It's been no gain minus the pain

Maryland: Injuries have dogged Terps senior tailback Bruce Perry, but he finds comfort in time spent with his baby daughter.

Gator Bowl

College Football

December 25, 2003|By Kevin Van Valkenburg | Kevin Van Valkenburg,SUN STAFF

COLLEGE PARK - On the days when his body hurt the most, when it seemed like nothing - not painkillers, not ice, not hours of therapy - could quell the throbbing pain in his ankles, shoulder and groin, Bruce Perry would limp to his car, point it north on Interstate 95 and drive.

It was something he did often, travel home to Philadelphia, but when things were at their worst, the drive meant that much more, because it was all he could do to stay sane. Even at 75 mph, it seemed like the trip took forever. Outside his window, the landscape barely moved. The University of Maryland, with all of its frustrations, grew smaller in his rearview mirror, until eventually it disappeared.

By the time he pulled into Philly and rushed indoors to hold his baby daughter, Kaylah, in his arms, any pain - physical or mental - had been erased and replaced by one singular emotion.

Joy.

"I can't even describe what it feels like," Perry said. "When I look at her, it's like I'm looking at my twin. Every day when you wake up, what's the first thing on your mind? For me, the first thing I think of is her. What's she doing today? When can I see her again? You know you've got somebody that's going to love you through anything. Through the worst of the worst. That's my daughter."

No questions

For the past two years, the question "How do you feel, Bruce?" has made him want to scream. For a time, he simply stopped answering it, and then he stopped taking questions at all. And who could blame him? Each time someone - be it a football coach, a teammate, a reporter or Perry himself - declared that he was back, that he was finally healthy, that he "looked like the old Bruce," another injury, another run of bad luck would derail the whole thing again. Even he wondered sometimes if football was still for him. The game that had once come so easily, after all, had not been fun for quite a while.

If he were anyone else, he might have been written off long ago. After all, in football, injuries happen. Dreams fade, and new stars emerge. But it's impossible to forget the way Perry put Maryland on the map in 2001, running for 1,242 yards and scoring 10 touchdowns during the Terps' surprising trip to the Orange Bowl.

Outside of All-America linebacker E.J. Henderson, no player shined as brightly as Perry did that season, when he was named the Atlantic Coast Conference Offensive Player of the Year. When Maryland won its first ACC championship since 1985, going 10-2, it seemed like Perry, just a sophomore, was only getting started.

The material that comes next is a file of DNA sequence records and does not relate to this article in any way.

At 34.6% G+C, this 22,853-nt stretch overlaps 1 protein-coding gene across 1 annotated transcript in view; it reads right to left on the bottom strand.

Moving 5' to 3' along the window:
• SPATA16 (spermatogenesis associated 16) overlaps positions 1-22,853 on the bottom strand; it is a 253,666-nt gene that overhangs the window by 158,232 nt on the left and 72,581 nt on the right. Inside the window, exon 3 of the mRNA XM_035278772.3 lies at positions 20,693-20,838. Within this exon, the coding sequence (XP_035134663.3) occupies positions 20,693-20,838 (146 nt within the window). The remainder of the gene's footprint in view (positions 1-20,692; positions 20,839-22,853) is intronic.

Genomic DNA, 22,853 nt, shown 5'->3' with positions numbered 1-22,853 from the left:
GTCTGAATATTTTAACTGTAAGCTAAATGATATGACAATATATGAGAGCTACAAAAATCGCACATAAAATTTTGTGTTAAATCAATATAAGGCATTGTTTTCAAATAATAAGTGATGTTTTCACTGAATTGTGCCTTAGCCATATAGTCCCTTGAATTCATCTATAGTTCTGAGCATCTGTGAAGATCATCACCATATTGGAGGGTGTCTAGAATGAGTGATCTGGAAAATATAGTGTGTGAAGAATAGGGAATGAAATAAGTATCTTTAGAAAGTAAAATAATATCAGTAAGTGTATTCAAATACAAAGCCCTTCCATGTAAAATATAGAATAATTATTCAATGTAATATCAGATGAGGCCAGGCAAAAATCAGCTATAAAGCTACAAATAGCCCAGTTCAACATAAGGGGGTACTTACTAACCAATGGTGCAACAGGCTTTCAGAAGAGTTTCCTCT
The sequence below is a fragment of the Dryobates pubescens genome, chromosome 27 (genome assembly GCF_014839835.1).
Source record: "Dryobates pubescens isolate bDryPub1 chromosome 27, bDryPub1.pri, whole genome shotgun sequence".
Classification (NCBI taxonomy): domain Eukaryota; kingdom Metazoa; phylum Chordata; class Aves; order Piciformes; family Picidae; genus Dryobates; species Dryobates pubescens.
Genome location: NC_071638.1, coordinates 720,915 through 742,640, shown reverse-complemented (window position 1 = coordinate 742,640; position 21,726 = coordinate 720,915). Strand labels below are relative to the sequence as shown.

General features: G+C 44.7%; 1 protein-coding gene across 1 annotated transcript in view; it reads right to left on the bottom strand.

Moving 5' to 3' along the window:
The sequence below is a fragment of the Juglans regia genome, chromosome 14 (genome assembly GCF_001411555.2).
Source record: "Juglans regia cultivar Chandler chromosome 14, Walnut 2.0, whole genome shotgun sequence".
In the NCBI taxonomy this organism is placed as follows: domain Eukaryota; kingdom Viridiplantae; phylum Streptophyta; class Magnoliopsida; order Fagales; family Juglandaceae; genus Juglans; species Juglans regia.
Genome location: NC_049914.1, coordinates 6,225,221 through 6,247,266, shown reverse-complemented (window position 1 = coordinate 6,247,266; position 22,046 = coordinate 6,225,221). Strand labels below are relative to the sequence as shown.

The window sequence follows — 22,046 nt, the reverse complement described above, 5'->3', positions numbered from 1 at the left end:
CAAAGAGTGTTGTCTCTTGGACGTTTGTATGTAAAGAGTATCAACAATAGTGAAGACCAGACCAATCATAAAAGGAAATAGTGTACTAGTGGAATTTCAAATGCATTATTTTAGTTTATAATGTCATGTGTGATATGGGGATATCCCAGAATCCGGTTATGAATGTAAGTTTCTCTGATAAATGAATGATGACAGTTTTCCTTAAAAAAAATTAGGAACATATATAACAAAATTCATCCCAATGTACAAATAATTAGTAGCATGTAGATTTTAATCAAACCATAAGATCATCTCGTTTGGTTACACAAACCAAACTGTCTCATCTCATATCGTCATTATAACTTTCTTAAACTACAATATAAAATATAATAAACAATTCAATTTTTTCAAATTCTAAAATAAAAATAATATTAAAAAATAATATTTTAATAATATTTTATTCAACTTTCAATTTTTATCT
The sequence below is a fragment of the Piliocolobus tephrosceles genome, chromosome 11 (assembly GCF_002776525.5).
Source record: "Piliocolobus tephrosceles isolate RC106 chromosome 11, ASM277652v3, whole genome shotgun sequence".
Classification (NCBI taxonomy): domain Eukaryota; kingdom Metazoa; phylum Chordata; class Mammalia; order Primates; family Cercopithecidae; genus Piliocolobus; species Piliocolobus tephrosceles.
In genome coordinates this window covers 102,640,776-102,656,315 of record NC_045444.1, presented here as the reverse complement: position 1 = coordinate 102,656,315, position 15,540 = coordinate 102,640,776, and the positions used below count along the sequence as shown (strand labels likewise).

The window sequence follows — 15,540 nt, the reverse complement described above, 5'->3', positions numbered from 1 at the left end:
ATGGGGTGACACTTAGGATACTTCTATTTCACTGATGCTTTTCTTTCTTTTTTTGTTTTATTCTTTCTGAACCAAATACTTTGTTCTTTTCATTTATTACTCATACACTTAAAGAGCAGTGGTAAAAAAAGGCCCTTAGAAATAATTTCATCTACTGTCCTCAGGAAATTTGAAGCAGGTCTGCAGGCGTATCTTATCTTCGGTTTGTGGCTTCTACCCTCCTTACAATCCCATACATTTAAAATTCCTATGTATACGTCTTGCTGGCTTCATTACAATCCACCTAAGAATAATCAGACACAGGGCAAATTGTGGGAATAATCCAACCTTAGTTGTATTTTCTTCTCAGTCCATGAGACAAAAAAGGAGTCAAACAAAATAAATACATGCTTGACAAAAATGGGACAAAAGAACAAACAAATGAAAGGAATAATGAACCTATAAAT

Instead, Perry, now a senior, will conclude his career at Maryland in the Gator Bowl on Jan. 1 against West Virginia, and he'll take off his uniform for the last time, ending an odyssey that was thrilling at times, cruel at others. Even after missing significant time this season with injuries to both ankles, it seems clear, had he stayed healthy, he might have achieved greatness. He has rushed for 646 yards on 127 carries (5.1 yards an attempt) and in his final regular-season game last month, against Wake Forest, he gave everyone a glimpse of how magical things sometimes were for him at Maryland, when he rushed for 237 yards and three touchdowns in a 41-28 win.

It was such a thrill, it was almost worth the two years of sleepless nights, the countless games he had to miss, the questions about his toughness and hours spent in the training room. Almost.

"People are always going to remember your last impression," Perry said. "Hopefully, that's how they'll remember me. I was on such a high that day, I just about bumped my head on the goal post."

Coach's doubts

Ralph Friedgen's first impression of Perry, the son of a law-enforcement officer and a firefighter, was not nearly as heady. In spring 2001, Friedgen was a first-year coach entrusted with the daunting task of turning around a program that had experienced nine losing seasons in its previous 10 years. Perry, a redshirt sophomore who had backed up LaMont Jordan in 1999, was an undersized running back (5 feet 9) with deceptive speed and strength. Both were hungry to earn people's respect.

Friedgen, though, wasn't certain Perry was the guy he wanted carrying the ball in Maryland's power running game. An All-American at George Washington High School in Philadelphia, Perry preferred to dance around tacklers instead of running over them. Friedgen wasn't convinced the style would work, and had his doubts about Perry's ability to stay healthy for the course of a season.

"He relied a lot on his speed, like a lot of high school running backs," Friedgen said. "He wanted to go east and west instead of north and south. That's a lot harder to do once you get to college."

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